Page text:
Tannosomes inside shuttles in various stages of development and filling. Tannosomes are indicated by the red arrowheads. The pearling thylakoid is shown by a blue arrowhead. The small black dots are the forming clumps of tannin. Photo at lower right shows tannosomes nearing full. v = storage vacuole. t = vacuole membrane (tonoplast). cy = cytoplasm cw = cell wall. Fig. 5 (excerpt) from Brillouet et al. 2013. Click image for source.

Consistent with the idea that tannins must be handled with care lest the cell poison itself, they are segregated from the rest of the cell from their moment of birth, surrounded first by one tannosome membrane made from thylakoid, then by two membranes inside the shuttle, and finally by three membranes in the storage vacuole. The plant triple shrink-wraps their tannins to preclude destructive jail breaks. Indeed, if the tannins were formed directly inside their storage vacuoles -- bounded by just one membrane -- they'd wreck those vacuoles by denaturing the functional proteins called enzymes floating inside as well as the transport proteins embedded in their membranes.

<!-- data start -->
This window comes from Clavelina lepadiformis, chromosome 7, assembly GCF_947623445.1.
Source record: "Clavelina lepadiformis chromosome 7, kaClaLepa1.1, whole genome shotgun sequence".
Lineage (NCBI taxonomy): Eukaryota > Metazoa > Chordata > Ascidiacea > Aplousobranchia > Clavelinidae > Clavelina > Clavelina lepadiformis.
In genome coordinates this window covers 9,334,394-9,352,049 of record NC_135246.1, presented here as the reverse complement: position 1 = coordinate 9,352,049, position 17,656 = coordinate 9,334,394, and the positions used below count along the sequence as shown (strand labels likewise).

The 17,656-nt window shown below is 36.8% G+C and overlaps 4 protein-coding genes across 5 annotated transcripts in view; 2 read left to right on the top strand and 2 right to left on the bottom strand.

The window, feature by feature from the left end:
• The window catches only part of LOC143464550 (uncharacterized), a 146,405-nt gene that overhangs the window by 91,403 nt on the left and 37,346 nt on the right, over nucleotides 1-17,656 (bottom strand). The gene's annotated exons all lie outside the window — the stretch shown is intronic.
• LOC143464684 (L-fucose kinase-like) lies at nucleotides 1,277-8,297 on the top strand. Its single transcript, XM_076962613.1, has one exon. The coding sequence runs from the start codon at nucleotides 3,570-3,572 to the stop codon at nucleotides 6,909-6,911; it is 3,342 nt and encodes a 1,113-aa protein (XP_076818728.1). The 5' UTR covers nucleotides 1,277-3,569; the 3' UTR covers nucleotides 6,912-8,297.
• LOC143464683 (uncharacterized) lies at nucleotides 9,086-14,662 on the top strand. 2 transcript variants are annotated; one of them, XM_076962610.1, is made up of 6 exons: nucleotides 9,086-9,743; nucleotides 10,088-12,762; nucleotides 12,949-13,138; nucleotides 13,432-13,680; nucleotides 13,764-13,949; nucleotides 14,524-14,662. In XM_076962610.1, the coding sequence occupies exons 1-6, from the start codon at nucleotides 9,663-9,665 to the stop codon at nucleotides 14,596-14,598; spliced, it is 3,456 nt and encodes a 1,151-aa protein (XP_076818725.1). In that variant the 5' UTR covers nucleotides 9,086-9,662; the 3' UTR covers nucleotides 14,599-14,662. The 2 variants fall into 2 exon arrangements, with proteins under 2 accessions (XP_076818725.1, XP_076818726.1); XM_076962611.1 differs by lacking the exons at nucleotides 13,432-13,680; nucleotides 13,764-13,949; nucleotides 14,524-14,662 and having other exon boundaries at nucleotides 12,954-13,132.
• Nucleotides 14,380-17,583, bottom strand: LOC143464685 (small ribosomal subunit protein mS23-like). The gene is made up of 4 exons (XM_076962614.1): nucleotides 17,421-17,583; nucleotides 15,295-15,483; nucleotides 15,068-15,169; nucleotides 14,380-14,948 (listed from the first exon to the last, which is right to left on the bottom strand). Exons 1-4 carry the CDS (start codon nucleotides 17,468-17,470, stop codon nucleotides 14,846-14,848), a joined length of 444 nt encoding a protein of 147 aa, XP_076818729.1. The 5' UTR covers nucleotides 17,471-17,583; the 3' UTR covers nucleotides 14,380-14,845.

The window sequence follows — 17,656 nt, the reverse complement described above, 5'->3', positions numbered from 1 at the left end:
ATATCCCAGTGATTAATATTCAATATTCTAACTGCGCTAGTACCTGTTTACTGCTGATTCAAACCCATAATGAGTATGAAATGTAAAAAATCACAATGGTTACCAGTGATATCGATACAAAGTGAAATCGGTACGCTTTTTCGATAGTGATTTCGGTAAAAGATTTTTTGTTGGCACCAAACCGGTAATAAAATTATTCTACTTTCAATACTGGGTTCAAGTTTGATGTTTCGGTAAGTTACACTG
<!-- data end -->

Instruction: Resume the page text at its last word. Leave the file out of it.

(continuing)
In spite of what you might expect, though, tannosomes aren't actually tannin-colored -- at least not early in their lives. They're green. Like Splenda, tannosomes are made from chloroplasts, so they look like chloroplasts -- which is what scientists mistakenly thought they had the first few times they isolated them. On their way to storage, they're still studded with the marks of their birthplace, the same light-harvesting chlorophylls that give chloroplasts -- and almost every plant on Earth -- their characteristic hue.


Brillouet J.M., Romieu C., Schoefs B., Solymosi K., Cheynier V., Fulcrand H., Verdeil J.L. & Conejero G. (2013). The tannosome is an organelle forming condensed tannins in the chlorophyllous organs of Tracheophyta, Annals of Botany, 112 (6) 1003-1014. DOI: